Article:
In 1870, Pope Pius IX declared Joseph patron of the universal Church and instituted another feast, with an octave, to be held in his honour on Wednesday in the second week after Easter. This was abolished by Pope Pius XII, when in 1955 he established the Feast of "St. Joseph the Worker", to be celebrated on 1 May. This date joins with the May Day (International Workers' Day), a union, workers' and socialists' holiday commemorating the Haymarket affair in Chicago, and reflects Joseph's status as what many Catholics and other Christians consider the "patron of workers" and "model of workers." Catholic and other Christian teachings and stories about or relating to Joseph and the Holy Family frequently stress his patience, persistence, courage, and hard work.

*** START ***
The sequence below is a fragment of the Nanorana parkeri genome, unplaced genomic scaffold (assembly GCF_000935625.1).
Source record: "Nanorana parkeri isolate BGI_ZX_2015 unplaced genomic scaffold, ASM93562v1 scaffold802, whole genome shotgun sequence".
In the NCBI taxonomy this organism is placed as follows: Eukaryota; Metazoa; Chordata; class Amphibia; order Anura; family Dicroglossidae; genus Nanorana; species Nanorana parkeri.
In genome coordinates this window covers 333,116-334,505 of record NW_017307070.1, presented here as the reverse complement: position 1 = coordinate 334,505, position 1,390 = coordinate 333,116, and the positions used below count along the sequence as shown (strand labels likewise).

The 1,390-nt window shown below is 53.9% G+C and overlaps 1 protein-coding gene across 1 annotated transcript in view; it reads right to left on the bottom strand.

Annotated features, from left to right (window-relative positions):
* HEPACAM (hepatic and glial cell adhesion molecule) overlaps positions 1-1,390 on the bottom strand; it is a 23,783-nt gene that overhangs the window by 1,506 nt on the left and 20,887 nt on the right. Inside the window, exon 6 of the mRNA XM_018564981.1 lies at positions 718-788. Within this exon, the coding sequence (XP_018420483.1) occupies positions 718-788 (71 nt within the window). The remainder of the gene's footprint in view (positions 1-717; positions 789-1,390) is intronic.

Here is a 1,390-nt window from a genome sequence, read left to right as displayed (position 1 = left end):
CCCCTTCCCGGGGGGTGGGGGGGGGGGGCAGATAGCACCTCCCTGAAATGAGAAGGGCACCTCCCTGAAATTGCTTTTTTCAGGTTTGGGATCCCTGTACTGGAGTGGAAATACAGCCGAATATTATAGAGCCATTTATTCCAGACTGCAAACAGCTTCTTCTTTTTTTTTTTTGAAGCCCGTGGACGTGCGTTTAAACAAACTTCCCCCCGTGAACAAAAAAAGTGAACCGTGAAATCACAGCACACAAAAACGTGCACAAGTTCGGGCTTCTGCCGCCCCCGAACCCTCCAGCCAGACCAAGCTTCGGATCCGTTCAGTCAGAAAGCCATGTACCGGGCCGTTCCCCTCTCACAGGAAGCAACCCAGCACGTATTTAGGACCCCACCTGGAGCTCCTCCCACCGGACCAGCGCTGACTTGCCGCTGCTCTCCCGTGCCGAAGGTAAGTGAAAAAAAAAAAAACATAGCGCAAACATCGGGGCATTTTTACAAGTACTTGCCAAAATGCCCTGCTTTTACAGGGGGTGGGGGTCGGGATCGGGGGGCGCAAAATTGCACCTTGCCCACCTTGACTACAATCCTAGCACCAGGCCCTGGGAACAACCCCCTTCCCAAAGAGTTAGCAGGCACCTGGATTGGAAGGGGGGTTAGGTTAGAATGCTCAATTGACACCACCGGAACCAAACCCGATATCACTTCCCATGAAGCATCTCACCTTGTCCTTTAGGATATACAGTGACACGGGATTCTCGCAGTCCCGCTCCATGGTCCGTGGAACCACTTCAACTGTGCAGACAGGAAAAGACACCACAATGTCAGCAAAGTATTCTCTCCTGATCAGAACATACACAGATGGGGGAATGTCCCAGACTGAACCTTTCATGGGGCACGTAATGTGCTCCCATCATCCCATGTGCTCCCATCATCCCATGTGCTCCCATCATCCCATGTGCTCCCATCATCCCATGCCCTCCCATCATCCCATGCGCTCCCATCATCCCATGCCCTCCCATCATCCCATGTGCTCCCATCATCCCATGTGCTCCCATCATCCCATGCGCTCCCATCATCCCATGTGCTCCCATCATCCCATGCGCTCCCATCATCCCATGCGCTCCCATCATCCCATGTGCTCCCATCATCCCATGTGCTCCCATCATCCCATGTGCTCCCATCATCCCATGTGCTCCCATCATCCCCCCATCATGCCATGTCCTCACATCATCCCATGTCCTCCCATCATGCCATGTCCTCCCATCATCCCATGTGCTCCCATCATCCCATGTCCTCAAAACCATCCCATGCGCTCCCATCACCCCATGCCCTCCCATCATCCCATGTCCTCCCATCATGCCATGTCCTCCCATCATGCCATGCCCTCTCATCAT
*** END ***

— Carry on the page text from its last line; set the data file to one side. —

The Feast of Saint Joseph the Worker (1 May) is an Optional Memorial, and so is omitted if impeded, unless the day is raised to a higher rank because Saint Joseph is the patron of the church, diocese, place, or institution. (However, the 1 May celebration is 1st class in the Tridentine calendar, so in it Saint Joseph the Worker was celebrated on 2 May in 2008 because 1 May was Ascension Thursday and in 2011 because 1 May was in the Easter octave.)